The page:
Physical mechanisms involved in the formation and operation of memory devices based on a monolayer of gold nanoparticles-polythiophene hybrid materials Article - Mai 2019

Tiantian Zhang, D. Guerin, F. Alibart, D. Troadec, D. Hourlier, G. Patriarche, A. Yassin, M. Ocafrain, P. Blanchard, J. Roncali, Dominique Vuillaume, K. Lmimouni, Stéphane Lenfant

Tiantian Zhang, D. Guerin, F. Alibart, D. Troadec, D. Hourlier, G. Patriarche, A. Yassin, M. Ocafrain, P. Blanchard, J. Roncali, Dominique Vuillaume, K. Lmimouni, Stéphane Lenfant, « Physical mechanisms involved in the formation and operation of memory devices based on a monolayer of gold nanoparticles-polythiophene hybrid materials  », Nanoscale Advances, mai 2019, pp. 2718-2726. ISSN 2516-0230

Abstract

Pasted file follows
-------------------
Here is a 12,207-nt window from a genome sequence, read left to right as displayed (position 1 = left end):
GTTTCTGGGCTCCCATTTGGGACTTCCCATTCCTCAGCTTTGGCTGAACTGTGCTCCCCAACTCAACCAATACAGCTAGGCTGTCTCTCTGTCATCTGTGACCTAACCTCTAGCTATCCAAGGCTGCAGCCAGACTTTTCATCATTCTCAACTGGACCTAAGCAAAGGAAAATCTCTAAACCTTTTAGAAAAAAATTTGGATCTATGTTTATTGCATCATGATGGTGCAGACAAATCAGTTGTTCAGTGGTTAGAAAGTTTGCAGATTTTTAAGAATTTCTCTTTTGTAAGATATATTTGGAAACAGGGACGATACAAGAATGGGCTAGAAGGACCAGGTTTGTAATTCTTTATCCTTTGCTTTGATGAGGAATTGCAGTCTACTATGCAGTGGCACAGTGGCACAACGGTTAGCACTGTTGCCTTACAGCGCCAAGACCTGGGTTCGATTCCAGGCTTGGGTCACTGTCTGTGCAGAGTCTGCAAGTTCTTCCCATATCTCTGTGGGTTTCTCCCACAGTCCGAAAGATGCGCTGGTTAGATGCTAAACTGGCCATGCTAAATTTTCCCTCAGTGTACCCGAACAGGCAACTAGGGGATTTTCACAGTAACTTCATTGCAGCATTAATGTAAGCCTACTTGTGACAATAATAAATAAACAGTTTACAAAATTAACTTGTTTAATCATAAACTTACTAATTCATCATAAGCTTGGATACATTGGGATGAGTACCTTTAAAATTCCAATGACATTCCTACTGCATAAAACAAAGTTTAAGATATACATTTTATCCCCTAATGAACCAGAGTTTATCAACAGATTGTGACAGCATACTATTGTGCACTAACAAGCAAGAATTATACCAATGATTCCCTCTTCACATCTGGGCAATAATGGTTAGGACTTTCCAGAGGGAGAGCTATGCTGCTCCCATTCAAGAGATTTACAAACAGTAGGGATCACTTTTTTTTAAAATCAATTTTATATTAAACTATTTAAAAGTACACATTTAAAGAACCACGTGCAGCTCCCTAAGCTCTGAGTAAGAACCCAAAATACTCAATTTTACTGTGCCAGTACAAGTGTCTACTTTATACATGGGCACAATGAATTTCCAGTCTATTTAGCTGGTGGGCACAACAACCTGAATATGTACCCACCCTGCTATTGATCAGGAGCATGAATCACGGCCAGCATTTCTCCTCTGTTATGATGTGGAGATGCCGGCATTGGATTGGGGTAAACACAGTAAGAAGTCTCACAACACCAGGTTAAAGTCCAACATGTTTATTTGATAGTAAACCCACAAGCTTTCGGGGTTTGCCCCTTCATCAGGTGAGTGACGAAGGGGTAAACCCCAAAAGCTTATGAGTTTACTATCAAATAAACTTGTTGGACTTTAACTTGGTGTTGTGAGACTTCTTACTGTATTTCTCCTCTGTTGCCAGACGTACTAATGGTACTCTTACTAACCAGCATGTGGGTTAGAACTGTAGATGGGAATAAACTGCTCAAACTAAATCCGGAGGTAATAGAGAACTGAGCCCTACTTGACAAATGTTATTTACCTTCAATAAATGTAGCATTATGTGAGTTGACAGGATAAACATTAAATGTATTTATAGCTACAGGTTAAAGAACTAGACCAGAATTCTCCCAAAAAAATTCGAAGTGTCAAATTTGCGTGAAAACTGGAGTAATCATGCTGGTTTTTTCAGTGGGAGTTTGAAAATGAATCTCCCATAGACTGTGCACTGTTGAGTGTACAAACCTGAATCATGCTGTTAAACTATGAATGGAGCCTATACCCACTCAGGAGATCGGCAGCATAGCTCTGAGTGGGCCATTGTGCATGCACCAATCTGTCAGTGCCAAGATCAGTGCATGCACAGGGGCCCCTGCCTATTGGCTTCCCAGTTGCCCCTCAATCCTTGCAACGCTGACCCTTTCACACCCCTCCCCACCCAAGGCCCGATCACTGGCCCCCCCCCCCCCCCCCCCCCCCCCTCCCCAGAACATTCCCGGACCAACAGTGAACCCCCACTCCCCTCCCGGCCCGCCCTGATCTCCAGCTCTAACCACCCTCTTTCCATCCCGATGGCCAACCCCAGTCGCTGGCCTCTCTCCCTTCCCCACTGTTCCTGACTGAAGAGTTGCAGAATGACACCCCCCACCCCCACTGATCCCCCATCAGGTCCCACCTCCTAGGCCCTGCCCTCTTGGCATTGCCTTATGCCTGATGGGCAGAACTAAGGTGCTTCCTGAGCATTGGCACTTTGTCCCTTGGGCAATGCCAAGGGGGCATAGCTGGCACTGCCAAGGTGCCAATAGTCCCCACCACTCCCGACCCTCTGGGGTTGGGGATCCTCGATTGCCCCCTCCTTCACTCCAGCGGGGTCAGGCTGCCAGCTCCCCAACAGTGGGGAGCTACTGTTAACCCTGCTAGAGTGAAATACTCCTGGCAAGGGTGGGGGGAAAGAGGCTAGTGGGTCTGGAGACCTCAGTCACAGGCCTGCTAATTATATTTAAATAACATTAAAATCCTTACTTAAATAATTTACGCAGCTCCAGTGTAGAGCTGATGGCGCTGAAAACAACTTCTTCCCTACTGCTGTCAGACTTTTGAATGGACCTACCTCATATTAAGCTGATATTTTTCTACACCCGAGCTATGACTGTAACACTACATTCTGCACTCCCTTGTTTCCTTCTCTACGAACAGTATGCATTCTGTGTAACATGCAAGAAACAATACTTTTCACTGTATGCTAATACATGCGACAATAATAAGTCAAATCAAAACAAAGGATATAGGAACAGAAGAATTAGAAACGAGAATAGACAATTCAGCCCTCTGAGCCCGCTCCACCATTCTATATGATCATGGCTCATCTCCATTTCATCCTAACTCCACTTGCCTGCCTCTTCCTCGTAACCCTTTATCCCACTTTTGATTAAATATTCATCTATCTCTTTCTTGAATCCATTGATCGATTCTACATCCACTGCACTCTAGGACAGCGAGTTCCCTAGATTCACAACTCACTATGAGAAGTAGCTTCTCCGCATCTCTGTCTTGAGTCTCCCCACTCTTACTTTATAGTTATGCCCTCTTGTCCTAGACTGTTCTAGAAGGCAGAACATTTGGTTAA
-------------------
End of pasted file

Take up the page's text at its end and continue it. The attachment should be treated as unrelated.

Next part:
Understanding the physical and chemical mechanisms occurring during the forming process and operation of an organic resistive memory device is a major issue for better performances. Various mechanisms were suggested in vertically stacked memory structures, but the analysis remains indirect and needs destructive characterization (e.g. cross-section to access the organic layers sandwiched between electrodes). Here, we report a study on a planar, monolayer thick, hybrid nanoparticle/molecule device (10 nm gold nanoparticles embedded in an electro-generated poly(2-thienyl-3,4-(ethylenedioxy)thiophene) layer), combining, in situ, on the same device, physical (scanning electron microscope, physico-chemical (thermogravimetry and mass spectroscopy, Raman spectroscopy) and electrical (temperature dependent current-voltage) characterizations. We demonstrate that the forming process causes an increase in the gold particle size, almost 4 times larger than the starting nanoparticles, and that the organic layer undergoes a significant chemical rearrangement from a sp3 to sp2 amorphous carbon material. Temperature dependent electrical characterizations of this nonvolatile memory confirm that the charge transport mechanism in the device is consistent with a trap-filled space charge limited current in the off state, the sp2 amorphous carbon material containing many electrically active defects.

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